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Acorn Toxicity in Horses

Date Published: 06/15/2009

One of my equine clients called to say she had a bumper crop of acorns in her pasture and was wondering if this could be toxic to her horses. Acorns as well as oak blossoms, buds, leaves and stems are all toxic to livestock, and although cattle and sheep are more commonly affected, horses can also be poisoned by acorns and other parts of the oak tree. Usually horses are not poisoned because they seem to not like the taste of acorns or oak leaves unless there is nothing else in the pasture to eat. This is a concern because lots of Texas has been very dry and so not a lot of pasture is left at this time, plus hay is expensive Horses in an area with no grass or hay may be forced to eat the acorns and could become affected.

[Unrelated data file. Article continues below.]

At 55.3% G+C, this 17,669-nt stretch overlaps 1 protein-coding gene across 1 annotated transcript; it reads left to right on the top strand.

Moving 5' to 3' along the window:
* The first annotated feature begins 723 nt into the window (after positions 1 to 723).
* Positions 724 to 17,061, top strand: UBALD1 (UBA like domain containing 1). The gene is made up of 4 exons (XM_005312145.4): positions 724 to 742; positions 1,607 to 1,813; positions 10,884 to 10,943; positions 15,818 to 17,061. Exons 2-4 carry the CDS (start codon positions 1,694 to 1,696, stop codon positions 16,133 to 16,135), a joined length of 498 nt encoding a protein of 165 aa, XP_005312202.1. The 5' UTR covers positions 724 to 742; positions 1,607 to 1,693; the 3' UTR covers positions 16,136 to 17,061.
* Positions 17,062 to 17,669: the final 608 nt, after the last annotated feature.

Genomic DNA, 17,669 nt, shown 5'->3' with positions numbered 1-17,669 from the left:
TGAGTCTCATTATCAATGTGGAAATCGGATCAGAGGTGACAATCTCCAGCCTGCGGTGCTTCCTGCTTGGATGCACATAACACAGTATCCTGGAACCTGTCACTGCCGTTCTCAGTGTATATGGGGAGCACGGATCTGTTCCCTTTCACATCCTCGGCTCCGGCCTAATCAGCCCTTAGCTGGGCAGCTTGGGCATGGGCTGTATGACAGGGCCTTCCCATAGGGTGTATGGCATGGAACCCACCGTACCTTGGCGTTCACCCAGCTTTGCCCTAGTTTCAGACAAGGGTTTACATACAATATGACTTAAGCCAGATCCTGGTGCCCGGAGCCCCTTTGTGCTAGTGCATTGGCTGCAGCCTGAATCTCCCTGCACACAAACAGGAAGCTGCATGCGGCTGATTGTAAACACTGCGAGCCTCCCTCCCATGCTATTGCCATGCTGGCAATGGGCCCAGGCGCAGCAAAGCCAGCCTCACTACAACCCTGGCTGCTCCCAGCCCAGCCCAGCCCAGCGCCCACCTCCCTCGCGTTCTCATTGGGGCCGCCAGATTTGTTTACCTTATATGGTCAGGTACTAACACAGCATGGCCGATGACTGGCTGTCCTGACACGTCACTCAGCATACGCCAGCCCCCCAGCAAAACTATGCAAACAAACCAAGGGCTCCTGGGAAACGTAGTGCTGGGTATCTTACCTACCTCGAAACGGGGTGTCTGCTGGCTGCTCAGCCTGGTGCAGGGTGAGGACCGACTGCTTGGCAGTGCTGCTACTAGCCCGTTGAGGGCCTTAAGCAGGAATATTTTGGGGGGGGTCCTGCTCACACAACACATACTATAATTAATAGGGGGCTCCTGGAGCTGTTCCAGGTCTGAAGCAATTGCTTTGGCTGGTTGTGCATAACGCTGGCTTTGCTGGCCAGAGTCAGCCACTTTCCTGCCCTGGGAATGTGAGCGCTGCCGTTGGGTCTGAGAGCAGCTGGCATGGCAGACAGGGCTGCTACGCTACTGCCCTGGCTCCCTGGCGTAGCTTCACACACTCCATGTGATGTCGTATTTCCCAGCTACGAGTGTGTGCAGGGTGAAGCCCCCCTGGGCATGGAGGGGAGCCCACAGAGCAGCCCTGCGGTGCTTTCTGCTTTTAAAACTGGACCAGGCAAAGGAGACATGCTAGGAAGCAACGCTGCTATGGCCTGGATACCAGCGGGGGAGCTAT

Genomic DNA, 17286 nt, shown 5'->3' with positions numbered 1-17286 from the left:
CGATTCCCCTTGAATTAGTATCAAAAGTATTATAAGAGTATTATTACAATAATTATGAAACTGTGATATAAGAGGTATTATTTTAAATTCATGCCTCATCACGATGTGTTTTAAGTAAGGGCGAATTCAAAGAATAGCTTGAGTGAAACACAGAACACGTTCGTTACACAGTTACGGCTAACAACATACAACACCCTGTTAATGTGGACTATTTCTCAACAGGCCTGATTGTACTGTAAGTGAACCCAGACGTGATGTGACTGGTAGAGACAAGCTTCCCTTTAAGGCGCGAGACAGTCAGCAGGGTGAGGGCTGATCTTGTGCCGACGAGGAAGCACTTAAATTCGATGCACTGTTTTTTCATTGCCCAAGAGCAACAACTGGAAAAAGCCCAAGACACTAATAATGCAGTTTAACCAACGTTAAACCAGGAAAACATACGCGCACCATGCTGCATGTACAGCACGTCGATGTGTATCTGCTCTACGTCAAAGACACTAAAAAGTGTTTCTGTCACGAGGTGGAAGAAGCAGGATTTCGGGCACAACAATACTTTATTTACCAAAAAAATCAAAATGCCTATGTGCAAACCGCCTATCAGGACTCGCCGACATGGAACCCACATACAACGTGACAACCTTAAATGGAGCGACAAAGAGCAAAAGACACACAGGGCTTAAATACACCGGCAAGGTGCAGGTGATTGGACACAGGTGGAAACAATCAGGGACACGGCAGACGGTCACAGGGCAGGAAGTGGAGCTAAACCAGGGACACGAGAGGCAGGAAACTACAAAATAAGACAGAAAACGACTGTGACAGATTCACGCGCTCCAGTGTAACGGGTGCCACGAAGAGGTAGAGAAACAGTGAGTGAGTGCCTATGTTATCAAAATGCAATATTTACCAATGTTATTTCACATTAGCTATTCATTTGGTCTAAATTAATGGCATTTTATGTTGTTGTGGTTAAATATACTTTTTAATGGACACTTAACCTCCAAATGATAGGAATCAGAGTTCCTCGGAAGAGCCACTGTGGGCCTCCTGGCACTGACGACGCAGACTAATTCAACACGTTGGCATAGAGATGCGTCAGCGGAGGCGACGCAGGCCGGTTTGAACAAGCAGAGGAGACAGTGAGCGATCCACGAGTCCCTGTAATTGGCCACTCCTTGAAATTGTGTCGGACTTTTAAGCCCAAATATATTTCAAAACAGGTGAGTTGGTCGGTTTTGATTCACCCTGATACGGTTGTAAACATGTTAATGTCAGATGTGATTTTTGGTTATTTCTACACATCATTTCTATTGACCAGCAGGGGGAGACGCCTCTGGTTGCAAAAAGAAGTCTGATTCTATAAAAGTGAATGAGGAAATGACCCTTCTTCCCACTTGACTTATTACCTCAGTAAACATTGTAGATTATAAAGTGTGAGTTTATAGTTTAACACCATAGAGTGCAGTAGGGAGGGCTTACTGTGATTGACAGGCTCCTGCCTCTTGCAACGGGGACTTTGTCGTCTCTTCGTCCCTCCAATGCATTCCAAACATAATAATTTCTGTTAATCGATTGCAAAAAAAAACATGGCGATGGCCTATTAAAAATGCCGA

Toxicity is due to tannins in the acorns and leaves. The toxin can cause kidney failure as well as severe intestinal problems including colic and diarrhea that can be deadly. There is no specific antidote for acorn toxicity and treatment of these cases involves intravenous fluids to prevent dehydration and correct electrolyte abnormalities. If horses develop kidney failure, intravenous fluids can help to increase blood flow to the kidney and furosemide can be used to increase urination. Mineral oil can be given orally to help remove the toxin from the gastrointestinal tract as soon as possible. The prognosis for horses with acorn poisoning is guarded, so it is much better to prevent the problem than treat it. Fortunately, few cases have been reported in horses but it might be a good idea to remove your horses from pastures with lots of acorns. If this is not possible, make sure they have plenty of other feed available.

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